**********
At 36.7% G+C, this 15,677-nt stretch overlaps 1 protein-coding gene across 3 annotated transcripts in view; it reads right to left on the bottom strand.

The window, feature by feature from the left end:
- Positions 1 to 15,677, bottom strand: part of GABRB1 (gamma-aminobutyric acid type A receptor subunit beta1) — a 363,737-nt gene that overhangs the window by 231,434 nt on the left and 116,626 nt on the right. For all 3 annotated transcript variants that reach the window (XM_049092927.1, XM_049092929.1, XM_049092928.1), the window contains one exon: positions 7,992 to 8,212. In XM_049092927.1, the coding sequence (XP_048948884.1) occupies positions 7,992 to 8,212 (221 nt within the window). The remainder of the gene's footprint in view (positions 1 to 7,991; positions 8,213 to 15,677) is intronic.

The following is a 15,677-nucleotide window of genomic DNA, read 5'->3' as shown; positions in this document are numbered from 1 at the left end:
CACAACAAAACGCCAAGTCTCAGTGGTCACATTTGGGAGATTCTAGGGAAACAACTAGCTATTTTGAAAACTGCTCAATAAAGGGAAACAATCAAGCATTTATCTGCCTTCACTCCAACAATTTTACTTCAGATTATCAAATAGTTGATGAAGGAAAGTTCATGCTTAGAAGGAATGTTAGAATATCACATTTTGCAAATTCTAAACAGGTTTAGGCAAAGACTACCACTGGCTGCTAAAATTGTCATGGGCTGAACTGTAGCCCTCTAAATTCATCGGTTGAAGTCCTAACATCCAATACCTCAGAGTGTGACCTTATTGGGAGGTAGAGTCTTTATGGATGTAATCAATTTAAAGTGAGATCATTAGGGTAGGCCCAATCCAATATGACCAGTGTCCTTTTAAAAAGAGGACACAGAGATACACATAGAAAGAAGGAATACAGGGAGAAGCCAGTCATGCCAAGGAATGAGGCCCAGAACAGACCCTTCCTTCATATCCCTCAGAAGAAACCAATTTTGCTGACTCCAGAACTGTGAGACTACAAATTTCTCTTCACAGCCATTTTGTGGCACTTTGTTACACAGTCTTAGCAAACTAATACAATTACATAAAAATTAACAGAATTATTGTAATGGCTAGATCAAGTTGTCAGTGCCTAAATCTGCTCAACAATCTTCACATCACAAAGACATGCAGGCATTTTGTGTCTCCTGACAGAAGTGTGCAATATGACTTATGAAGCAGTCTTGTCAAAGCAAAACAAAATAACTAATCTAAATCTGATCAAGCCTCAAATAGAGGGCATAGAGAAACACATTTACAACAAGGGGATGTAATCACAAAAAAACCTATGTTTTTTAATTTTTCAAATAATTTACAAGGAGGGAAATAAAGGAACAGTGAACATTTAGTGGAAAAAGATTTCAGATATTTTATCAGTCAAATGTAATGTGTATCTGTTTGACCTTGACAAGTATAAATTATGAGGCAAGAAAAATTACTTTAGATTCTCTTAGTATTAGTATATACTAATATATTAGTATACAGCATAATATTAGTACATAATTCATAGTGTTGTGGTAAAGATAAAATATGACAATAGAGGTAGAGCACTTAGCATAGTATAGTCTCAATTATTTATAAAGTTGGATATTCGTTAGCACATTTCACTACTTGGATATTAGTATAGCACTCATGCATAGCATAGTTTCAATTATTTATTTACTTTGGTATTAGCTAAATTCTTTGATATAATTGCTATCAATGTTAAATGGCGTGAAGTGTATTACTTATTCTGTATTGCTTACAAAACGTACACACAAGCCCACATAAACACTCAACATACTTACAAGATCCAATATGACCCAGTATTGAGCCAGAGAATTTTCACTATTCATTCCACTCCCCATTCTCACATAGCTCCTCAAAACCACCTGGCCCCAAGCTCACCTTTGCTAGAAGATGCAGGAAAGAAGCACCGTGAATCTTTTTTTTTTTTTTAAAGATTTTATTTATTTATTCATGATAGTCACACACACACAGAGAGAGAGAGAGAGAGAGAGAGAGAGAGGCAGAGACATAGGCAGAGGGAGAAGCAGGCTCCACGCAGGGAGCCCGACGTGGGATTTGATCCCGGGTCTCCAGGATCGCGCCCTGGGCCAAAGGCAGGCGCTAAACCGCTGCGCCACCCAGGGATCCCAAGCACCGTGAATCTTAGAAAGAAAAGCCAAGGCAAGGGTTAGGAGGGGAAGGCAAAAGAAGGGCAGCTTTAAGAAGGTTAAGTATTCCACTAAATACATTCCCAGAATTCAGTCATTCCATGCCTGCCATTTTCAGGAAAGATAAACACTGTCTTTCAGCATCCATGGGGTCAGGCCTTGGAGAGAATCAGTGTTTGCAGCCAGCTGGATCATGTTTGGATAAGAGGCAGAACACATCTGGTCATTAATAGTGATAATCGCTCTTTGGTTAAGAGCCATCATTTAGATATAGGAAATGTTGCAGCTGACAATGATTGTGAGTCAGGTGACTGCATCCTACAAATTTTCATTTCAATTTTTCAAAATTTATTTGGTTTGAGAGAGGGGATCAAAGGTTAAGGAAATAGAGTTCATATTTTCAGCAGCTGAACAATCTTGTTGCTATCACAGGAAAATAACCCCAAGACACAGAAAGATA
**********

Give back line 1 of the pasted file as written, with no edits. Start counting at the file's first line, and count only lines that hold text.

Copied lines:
At 36.7% G+C, this 15,677-nt stretch overlaps 1 protein-coding gene across 3 annotated transcripts in view; it reads right to left on the bottom strand.